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It’s been 48 hours since Parasite swept the Oscars, and Tom Quinn — co-founder of Neon, the independent distribution outfit that helped usher the South Korean film to its four wins, including best picture — is still a bit dazed. “The happiest night of my life was marrying my wife,” says Quinn. “The second happiest was winning best picture for Parasite and Bong Joon Ho.”
Quinn’s path to one of the most successful modern Oscar campaigns began when the 49-year-old — who grew up in Sweden and Dubai, the son of a basketball coach, before moving back to the U.S. for college — first arrived in Hollywood to pursue acting. He fell into a labyrinth of jobs, including publicity at Samuel Goldwyn Films and acquisitions at Magnolia in New York, where he fostered a relationship with Bong on his early efforts The Host (2006) and Mother (2009). He went on to launch Weinstein Co. spinoff Radius with counterpart Jason Janego and release Bong’s Snowpiercer (2013). Quinn then co-founded Neon in 2017, and 30West acquired a majority stake in 2018. Quinn returned to L.A. in August as Neon and its staff of 28 prep the company’s next phase: making movies. “To be in production,” he says, “I don’t think you can do it without having a firm foot in L.A.”
As a producer, the intent is to make films for less than $10 million. As a distributor, budgets aren’t necessarily so modest. Quinn invited THR to his West L.A. office to explain both and also address the bleak track record of Oscar-winning indie studios, Parasite’s TV remake at HBO and recent Sundance acquisitions — including the record-breaking $17.5 million (and 69 cents) that Neon and Hulu shelled out for festival darling Palm Springs.
What’s the value of an Oscar to a company like Neon? Will you now put out more movies?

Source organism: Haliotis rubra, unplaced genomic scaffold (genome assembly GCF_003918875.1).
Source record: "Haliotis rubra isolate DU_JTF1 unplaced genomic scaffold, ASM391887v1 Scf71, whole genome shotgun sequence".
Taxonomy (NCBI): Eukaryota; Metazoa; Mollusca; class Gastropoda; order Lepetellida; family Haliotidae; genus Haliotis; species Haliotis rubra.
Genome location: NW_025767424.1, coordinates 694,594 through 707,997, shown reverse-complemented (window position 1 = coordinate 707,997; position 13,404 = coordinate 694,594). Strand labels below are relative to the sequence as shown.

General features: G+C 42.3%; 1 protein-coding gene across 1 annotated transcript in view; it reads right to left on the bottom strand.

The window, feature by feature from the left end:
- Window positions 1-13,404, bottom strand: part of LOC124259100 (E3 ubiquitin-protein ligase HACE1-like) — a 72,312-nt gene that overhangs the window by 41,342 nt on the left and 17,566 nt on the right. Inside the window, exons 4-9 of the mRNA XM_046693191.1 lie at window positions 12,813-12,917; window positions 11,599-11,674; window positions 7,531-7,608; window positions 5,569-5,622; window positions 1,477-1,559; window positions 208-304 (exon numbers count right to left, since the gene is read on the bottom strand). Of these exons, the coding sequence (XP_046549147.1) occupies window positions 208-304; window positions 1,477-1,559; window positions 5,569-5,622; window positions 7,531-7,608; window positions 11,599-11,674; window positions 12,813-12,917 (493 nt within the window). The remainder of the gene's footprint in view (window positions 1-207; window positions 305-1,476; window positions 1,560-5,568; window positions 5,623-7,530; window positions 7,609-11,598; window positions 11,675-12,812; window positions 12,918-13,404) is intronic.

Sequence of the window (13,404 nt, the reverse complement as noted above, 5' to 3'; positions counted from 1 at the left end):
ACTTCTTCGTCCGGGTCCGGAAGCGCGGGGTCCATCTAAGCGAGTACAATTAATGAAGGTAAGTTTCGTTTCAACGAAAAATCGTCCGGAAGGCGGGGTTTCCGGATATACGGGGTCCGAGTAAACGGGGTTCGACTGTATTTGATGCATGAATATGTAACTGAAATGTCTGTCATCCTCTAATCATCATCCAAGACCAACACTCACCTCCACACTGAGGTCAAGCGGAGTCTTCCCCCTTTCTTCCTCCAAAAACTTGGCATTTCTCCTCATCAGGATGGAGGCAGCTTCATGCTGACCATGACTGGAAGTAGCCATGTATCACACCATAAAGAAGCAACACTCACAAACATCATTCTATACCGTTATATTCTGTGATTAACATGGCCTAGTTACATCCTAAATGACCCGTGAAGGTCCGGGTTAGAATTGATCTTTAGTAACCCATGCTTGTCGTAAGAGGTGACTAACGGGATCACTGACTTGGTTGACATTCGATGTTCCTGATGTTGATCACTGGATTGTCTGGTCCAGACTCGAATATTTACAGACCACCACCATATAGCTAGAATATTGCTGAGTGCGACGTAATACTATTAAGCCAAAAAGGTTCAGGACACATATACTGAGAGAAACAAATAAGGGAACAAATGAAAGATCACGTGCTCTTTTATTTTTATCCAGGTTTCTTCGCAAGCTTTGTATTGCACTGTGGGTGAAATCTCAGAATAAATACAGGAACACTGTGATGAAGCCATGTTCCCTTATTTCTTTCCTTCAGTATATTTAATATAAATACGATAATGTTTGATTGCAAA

No, possibly less. We did a fair number of incredible documentaries and foreign-language films in year one , but they didn’t have the same impact that [doing fewer] documentaries and foreign-language films had this year. I don’t think the slate changes that much. The one thing that we are intent on doing, and we feel that we’re ready, is that we’d like to make movies.
Will you enter that arena with just one film or several?
I don’t think you can cherry-pick, and I don’t think you can do just one. It’s the same with foreign-language films and documentaries. You have to be committed to cinema throughout your whole slate. A director we may discover on film one, working with them on their second film, that’s a gateway. It would make us an awesome home for filmmakers to come and grow with.
How do you avoid ending up like Open Road, an indie that went out of business just two years after it distributed a best picture winner in Spotlight?
It’s good to remind yourself you’re not immortal or infallible. We’ve certainly made mistakes, but the one thing we haven’t done is chase things that aren’t reflective of what we want to be involved with. We’ve never chased a deal or the bottom line. We’ve chased things we believe creatively are a reflection of cinema. What Parasite can say about us as a label is that we support filmmakers at an earlier stage. That’s something we always hoped we’d be in a position to do, and now we are. Also, we’ve always been naive and confident enough in our own work to sit at the table with companies that were decades older than us and compete for movies like I, Tonya.
When you’re competing with streamers for festival hits, even with the cash infusion from 30West, what’s the biggest obstacle facing an independent?